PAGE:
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I'm a bit surprised by the reaction from some people here to the colour Tom has chosen for his car, personally I think it's hot and will be one of the best looking Zeds in the country when it's back together, I'm sure the comments regarding stone chipping and colour matching are well meant and are taken that way however they are things that have been considered and with that in mind Will has a bit over a litre of the paint left over for touch up purposes.

 

Tom and I have campaigned the Zed extensively in WA at Wanneroo, Collie, Albany and Northam round the houses street circuits as well as a host of hill climb and special stage events, interstate we have competed at Phillip Island in Vic and Eastern Creek, Oran Park and Bathurst in NSW, of all those events the only track that gives us cause for stone chipping concern is Phillip Island because of the size of the kitty litter and the ease with which it is drawn onto the track when cars run wide.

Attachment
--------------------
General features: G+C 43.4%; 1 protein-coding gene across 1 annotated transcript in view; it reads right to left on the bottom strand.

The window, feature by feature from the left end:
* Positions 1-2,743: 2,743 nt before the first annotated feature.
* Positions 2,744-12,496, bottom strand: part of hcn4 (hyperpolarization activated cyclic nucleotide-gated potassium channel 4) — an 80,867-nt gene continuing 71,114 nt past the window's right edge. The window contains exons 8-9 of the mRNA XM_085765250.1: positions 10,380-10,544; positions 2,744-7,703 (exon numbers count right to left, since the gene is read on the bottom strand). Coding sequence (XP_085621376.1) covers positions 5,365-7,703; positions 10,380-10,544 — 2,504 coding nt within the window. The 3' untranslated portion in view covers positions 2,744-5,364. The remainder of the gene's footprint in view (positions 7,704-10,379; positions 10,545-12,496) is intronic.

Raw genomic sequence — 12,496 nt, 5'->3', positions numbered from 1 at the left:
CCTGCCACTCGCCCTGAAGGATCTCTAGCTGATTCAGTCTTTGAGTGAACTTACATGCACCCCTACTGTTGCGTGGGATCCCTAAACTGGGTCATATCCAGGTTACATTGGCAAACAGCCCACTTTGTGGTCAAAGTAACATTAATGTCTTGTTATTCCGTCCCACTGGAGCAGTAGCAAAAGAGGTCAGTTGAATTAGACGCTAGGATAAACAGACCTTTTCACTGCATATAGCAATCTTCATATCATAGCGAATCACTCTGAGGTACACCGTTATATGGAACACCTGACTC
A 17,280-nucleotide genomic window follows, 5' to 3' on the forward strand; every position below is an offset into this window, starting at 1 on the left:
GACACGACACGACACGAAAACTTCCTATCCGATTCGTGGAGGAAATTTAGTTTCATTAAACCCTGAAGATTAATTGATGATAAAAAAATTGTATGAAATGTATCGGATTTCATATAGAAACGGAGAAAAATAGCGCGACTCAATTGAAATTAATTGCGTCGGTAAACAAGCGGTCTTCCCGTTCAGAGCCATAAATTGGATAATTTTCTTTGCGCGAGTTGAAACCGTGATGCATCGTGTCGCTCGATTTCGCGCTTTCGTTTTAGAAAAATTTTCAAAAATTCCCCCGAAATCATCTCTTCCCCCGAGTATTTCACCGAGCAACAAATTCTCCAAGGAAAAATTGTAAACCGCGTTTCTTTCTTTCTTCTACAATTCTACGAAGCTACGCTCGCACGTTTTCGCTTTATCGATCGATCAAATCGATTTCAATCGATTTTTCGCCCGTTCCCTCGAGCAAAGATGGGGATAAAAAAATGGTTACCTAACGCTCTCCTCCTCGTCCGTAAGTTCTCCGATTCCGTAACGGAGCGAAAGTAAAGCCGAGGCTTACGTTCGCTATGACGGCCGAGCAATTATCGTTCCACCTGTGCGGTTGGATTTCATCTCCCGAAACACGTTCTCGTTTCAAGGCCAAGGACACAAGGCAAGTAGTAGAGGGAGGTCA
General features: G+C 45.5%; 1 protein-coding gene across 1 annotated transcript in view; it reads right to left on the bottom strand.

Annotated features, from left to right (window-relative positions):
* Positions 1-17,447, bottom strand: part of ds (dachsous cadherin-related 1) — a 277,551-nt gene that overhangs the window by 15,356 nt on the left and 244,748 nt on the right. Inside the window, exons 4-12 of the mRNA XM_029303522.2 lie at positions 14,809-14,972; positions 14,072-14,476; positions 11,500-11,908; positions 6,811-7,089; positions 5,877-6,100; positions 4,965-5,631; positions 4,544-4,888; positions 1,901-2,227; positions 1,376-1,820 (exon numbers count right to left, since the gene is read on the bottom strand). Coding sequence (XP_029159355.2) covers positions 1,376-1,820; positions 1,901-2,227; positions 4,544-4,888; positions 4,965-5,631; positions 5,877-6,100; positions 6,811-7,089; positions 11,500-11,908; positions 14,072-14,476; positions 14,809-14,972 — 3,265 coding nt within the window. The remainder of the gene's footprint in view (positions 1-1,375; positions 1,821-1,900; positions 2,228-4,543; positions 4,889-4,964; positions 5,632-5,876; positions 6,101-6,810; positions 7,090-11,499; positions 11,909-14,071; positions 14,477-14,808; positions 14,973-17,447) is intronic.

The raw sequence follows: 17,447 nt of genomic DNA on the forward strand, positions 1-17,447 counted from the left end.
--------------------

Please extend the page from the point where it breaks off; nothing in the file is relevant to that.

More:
From all the events we have done to date apart from polishing off rubber marks the only touch up work required has been to the bottom of the guards in fact in WA sand blasting is more of an issue than stone chipping.

 

I recently sold my Toyota Supra that I have campaigned a lot over the past 10 years in WA including tarmac rallies and a Rally Australia special stage where I had the car airborne over the fly over as well as events at Oran Park and Bathurst, at the Oran Park event a fellow competitor asked me if regularity was for show cars I said no it's not but thanks for the compliment.  Over this time I did pick up some gravel rash and touched up a few stone chips but from a mitre away the car looked like new so my experience is that with a little care running the car where we do will not destroy the paint.

 

I've attached a couple of pics of the Supra in it's last events.

 

http://img.photobucket.com/albums/v621/Tommo560/DSC_0141.jpg[/img]]DSC_0141.jpg

 

http://img.photobucket.com/albums/v621/Tommo560/OranPark2009.jpg[/img]]OranPark2009.jpg

 

http://img.photobucket.com/albums/v621/Tommo560/P1010127.jpg[/img]]P1010127.jpg

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Forget all the jibber Tom and do what YOU want to do. This is what you have done and it looks great. Good work mate. 8)